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Case Report
73 (
3
); 352-354
doi:
10.25259/IJMS_204_2021

A rare cause of recurrent gastrointestinal bleed: Blue rubber bleb nevus syndrome

Department of Gastroenterology, Sir Ganaga Ram Hospital, New Delhi, India
Corresponding author: Jatin Agrawal, Department of Gastroenterology, Sir Ganaga Ram Hospital, New Delhi, India. jatinagrawal1989@gmail.com
Licence
This is an open-access article distributed under the terms of the Creative Commons Attribution-Non Commercial-Share Alike 4.0 License, which allows others to remix, tweak, and build upon the work non-commercially, as long as the author is credited and the new creations are licensed under the identical terms.

How to cite this article: Agrawal J, Kumar A, Arora A. A rare cause of recurrent gastrointestinal bleed: Blue rubber bleb nevus syndrome. Indian J Med Sci 2021;73:352-4.

Abstract

Congenital venous malformations (VMs) are rare cause of gastrointestinal (GI) bleed in children. Blue rubber bleb nevus syndrome characterized by VMs in GI tract and skin affect at early age in life. Diagnosis is based on typical skin lesion and history of recurrent GI bleed. In this article, we presented a similar case of young girl with typical skin lesion and recurrent GI bleed requiring multiple blood transfusions presenting our department. She was subjected to surgical treatment and endoscopy therapy due to failure of conservative therapy. This case report depicts importance of typical clinical features of rare diseases.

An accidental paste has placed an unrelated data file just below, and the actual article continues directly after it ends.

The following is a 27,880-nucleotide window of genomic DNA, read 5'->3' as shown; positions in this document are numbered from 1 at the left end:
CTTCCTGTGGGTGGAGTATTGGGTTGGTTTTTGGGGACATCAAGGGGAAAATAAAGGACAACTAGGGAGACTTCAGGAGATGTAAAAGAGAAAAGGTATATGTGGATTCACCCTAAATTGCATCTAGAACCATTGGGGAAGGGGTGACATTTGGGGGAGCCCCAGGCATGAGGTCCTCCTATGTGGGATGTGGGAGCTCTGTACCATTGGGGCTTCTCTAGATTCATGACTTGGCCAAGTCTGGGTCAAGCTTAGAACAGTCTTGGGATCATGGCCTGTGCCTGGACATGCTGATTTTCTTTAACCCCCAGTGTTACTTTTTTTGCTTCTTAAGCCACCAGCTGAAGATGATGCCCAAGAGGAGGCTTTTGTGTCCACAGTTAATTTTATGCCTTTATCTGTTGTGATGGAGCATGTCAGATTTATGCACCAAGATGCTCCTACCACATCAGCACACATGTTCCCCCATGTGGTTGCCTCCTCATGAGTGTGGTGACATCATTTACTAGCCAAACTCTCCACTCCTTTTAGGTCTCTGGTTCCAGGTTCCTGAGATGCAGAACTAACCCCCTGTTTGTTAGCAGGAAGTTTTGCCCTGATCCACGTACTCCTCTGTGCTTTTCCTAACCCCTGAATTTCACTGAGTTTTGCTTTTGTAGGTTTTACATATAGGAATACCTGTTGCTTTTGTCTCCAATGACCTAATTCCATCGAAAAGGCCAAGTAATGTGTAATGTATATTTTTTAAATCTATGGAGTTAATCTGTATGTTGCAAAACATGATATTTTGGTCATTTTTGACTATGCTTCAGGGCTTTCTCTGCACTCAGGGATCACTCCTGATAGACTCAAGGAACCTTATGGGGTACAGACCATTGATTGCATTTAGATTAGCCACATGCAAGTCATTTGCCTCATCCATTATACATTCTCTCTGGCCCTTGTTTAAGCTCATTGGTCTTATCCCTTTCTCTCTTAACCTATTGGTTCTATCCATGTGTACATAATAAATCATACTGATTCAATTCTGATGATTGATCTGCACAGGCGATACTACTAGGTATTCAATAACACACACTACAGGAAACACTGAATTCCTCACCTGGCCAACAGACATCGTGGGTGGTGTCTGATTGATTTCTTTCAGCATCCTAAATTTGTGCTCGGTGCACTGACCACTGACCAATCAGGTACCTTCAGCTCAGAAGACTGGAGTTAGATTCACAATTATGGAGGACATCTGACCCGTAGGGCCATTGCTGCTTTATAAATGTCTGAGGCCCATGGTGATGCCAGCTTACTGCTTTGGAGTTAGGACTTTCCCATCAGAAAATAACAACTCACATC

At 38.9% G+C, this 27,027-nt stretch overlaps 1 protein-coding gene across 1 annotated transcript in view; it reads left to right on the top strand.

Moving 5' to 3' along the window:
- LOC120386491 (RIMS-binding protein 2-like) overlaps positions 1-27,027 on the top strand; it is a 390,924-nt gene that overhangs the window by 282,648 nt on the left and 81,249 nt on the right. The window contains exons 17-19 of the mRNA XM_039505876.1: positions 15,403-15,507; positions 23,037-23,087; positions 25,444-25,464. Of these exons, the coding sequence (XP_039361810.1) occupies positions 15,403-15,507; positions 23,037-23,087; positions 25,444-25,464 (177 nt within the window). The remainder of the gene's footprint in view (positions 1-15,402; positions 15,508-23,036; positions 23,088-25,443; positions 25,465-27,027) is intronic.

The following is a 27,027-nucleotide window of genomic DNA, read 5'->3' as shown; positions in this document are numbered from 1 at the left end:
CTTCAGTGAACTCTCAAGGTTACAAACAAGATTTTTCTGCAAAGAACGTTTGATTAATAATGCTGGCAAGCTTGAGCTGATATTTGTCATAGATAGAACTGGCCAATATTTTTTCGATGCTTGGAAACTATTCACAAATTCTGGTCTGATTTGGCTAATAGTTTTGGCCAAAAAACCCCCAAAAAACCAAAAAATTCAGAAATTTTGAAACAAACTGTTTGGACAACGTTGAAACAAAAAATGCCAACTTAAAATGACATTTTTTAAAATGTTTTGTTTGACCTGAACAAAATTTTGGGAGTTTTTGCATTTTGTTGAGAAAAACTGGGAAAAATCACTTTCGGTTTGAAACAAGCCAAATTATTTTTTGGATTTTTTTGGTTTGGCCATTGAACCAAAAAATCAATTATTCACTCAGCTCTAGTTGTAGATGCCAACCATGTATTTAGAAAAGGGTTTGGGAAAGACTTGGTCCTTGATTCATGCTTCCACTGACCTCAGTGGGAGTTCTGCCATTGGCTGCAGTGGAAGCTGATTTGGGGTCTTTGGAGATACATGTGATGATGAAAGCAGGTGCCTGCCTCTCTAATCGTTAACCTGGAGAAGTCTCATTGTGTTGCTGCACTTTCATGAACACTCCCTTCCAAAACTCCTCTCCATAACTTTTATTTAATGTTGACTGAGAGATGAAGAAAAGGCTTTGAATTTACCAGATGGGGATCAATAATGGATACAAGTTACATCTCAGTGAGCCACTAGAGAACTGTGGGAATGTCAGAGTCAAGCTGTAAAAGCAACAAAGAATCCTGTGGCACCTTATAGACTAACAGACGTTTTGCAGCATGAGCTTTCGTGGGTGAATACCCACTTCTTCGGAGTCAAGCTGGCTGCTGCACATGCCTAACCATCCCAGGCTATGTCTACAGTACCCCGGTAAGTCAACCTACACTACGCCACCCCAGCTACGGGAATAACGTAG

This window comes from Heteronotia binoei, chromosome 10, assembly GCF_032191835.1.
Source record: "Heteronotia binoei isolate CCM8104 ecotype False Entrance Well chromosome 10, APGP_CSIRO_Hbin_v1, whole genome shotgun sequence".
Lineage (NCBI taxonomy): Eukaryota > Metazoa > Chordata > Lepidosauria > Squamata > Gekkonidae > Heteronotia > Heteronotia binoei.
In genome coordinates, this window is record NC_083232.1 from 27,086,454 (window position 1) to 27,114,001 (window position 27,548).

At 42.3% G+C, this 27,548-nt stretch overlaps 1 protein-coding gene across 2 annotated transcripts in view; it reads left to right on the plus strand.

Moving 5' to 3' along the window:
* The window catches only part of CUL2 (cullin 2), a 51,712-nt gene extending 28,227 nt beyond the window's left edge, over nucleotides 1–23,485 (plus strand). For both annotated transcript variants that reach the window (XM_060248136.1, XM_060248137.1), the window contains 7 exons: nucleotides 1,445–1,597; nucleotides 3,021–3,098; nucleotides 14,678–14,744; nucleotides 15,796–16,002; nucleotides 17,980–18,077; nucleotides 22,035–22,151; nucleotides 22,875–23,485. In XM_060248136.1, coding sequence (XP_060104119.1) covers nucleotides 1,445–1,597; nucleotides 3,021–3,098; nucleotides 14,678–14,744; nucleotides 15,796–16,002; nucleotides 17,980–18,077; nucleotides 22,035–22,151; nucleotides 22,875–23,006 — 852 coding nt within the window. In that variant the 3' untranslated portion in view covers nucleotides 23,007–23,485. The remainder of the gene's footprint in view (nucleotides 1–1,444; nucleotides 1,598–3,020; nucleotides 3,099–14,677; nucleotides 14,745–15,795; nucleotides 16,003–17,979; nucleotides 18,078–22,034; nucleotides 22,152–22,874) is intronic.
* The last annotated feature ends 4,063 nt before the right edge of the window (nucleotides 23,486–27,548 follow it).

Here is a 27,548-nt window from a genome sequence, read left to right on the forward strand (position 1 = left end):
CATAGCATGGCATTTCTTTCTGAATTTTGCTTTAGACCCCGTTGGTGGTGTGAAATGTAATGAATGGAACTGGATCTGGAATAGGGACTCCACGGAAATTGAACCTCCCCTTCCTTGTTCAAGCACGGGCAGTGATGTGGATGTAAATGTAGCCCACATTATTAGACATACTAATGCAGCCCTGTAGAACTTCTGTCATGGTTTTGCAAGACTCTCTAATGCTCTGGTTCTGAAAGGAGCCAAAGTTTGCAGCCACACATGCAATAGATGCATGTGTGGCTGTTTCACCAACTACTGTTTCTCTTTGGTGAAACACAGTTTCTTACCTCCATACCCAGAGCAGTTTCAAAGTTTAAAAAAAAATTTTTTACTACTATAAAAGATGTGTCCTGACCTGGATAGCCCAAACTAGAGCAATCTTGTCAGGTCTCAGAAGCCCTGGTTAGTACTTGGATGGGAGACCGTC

Keywords

Venous malformations
Blue rubber bleb nevus syndrome
Melena
Anemia

INTRODUCTION

Blue rubber bleb nevus syndrome (BRBNS) or bean syndrome is a rare congenital disorder, characterized by numerous, diffuse venous malformations (VMs) affecting cutaneous, and internal organs commonly gastrointestinal (GI) tract. BRBNS patients present with chronic iron deficiency and GI bleeding.[1] It usually present at any age from birth to adulthood with no sex prediction.[2] Skin lesions usually do not require treatment while treatment of GI lesion depends on extent of lesions and severity of bleeding. Most of them are treated with iron therapy and blood transfusion. In cases of recurrent or symptomatic GI bleeding, endoscopic and/or surgical treatment has been proposed. We present a case of young girl who presented with recurrent GI bleed from the VMs in GI tract for which she was subjected to surgical resection and further planned for endoscopic therapy.

CASE REPORT